MC10, Inc., the company that developed the BioStamp nPoint® System, Northwestern University’s Center for Bio-Integrated Electronics (CBIE), the Institute for Innovations in Developmental Sciences (DevSci), an academic institute focusing on early life mechanisms of lifespan health and disease, and the Stanley Manne Children’s Research Institute at Ann & Robert H. Lurie Children’s Hospital of Chicago, announced today a collaboration to study the impact of prenatal stress on maternal and infant health, a project of the Manne Research Institute Perinatal Origins of Disease Strategic Research Initiative.
This collaboration bridges MC10’s expertise in wearable health solutions, DevSci’s leading-edge research on how the prenatal environment shapes early brain and behavioral development, and Lurie Children’s expertise in research at the maternal-fetal interface. Through this collaboration, DevSci and Lurie Children’s aim to improve children’s health and neurodevelopment, by improving the health of the prenatal environment through the “Promoting Healthy Brain Project” effort. Northwestern and Lurie Children’s investigators and data scientists will use MC10’s BioStamp nPoint System to measure maternal heart rate, activity, and heart rate variability along with maternal reports of stress collected via text messaging to guide the delivery of tailored stress reduction intervention to improve maternal health and well-being and infant outcomes. The effects of this intervention will be traced in relation to infant brain and behavioral development from birth, including natural sleep MRI scans conducted in DevSci’s neurodevelopmental core.
“This study underscores the unmet need for the comfort and seamless wear of BioStamp sensors; we are excited to be a part of this groundbreaking research,” said Dr. Arthur Combs MD, Chief Medical Officer of MC10.
MC10 and Northwestern University’s Center for Bio-Integrated Electronics recently collaborated on a clinical feasibility study using first-generation BioStamp technology to monitor motor symptoms of Parkinson’s Disease, a degenerative disease of the central nervous system. The study, “Wearable sensors for Parkinson’s disease: which data are worth collecting for training symptom detection models,” was conducted by Prof. Roozbeh Ghaffari and Prof. John A. Rogers of Northwestern University’s Center for Bio-Integrated Electronics and Dr. Arun Jayaraman of the AbilityLab of Chicago. This study provided valuable insights that led to the development of the FDA-cleared BioStamp nPoint System. Prof. John Rogers and Prof. Roozbeh Ghaffari are co-founders of MC10, Inc., and their research led to the development of the BioStamp platform.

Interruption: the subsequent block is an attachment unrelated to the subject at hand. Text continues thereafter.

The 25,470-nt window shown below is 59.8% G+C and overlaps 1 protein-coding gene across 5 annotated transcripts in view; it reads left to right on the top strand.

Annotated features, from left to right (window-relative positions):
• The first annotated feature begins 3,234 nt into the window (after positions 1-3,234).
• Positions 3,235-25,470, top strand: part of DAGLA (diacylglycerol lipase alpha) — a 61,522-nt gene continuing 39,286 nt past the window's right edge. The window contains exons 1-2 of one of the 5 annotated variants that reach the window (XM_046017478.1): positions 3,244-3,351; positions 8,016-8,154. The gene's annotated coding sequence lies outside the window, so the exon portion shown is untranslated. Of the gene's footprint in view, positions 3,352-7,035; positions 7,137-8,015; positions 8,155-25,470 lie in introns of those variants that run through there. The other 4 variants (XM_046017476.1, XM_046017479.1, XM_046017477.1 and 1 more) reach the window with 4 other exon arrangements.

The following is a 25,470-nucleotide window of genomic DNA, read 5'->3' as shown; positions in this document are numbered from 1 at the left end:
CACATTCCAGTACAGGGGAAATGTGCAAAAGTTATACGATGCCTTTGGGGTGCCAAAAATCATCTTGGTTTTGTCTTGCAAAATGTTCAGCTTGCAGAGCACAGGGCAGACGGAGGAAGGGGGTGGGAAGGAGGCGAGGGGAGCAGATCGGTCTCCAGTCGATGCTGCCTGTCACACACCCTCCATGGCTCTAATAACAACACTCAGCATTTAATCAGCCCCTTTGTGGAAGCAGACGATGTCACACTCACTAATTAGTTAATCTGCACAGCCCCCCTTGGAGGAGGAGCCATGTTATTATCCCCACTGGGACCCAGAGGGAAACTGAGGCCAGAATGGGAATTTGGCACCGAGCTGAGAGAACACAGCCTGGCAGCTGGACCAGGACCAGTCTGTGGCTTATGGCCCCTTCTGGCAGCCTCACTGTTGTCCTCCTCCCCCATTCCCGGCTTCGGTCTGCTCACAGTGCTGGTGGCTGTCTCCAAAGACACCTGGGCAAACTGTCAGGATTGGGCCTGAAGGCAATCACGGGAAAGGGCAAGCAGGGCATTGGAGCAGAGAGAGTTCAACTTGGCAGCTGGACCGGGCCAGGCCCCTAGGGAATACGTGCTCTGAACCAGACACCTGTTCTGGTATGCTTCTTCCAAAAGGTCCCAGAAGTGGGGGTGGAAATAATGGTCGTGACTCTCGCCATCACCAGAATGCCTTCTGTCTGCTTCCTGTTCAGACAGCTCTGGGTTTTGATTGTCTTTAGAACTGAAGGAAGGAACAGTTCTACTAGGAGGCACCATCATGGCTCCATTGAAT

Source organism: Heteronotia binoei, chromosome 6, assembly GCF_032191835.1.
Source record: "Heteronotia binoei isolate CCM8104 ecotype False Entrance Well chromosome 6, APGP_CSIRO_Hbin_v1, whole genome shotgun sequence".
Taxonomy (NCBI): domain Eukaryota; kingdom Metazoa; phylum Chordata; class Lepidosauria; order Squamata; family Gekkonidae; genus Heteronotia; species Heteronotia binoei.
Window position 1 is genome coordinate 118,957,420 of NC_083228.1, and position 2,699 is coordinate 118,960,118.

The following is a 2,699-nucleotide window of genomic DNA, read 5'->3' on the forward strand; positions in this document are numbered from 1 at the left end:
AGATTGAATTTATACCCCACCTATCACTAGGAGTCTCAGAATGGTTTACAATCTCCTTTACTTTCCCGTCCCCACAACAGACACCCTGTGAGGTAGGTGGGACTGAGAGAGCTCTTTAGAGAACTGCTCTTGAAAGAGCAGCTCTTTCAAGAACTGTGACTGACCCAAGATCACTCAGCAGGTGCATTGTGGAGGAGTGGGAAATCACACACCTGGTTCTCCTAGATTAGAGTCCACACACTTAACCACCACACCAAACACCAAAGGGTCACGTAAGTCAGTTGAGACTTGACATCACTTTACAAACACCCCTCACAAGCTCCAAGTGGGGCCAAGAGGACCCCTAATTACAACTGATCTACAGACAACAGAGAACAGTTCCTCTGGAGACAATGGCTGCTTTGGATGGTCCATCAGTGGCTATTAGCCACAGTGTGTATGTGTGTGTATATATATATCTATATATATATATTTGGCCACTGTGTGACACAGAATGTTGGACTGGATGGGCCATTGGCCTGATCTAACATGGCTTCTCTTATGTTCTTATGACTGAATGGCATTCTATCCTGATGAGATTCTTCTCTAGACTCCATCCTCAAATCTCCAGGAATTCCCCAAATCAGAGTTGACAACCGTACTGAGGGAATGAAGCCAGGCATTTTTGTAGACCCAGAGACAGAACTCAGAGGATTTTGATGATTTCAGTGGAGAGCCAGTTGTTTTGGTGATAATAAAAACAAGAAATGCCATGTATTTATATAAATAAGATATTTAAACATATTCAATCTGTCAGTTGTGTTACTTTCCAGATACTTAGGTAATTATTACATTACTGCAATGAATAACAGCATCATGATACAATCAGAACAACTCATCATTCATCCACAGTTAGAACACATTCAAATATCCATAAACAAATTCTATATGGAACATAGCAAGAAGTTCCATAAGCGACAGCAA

“The small, form-factor and data analytic capabilities of the BioStamp sensor minimize the burden on pregnant mothers and allow us, for the first time, to utilize biometric information to guide real-world intervention in the home that might otherwise only be available in a clinic setting. This capability has enabled true scientific leaps, with this first study of its kind to utilize technology for prenatal health promotion designed to improve children’s brain and behavioral health even before they are born,” commented Dr. Lauren S. Wakschlag, Principal Investigator of the Promoting Healthy Brain Project and director of the DevSci Institute at Northwestern University.
The 510(k)-cleared BioStamp nPoint System enables continuous collection of physiological data and is optimized for clinical trials deployment in-home and in-clinic. The system reports vital signs, activity and postural classifications and a suite of sleep metrics. The BioStamp nPoint System is in use today by numerous pharmaceutical companies and in academic research across several therapeutic areas.
“We are excited to see how this study transforms our approaches to optimizing newborn and childhood health, through helping mothers reduce their stress levels during pregnancy. Novel wearable technologies like the BioStamp System will also give us opportunities to study the mediating role of the placenta in reducing the effects of stress on brain development,” commented Dr. Karen Mestan, Director of the Manne Research Institute Perinatal Origins of Disease Strategic Research Initiative.
Source: Company Press Release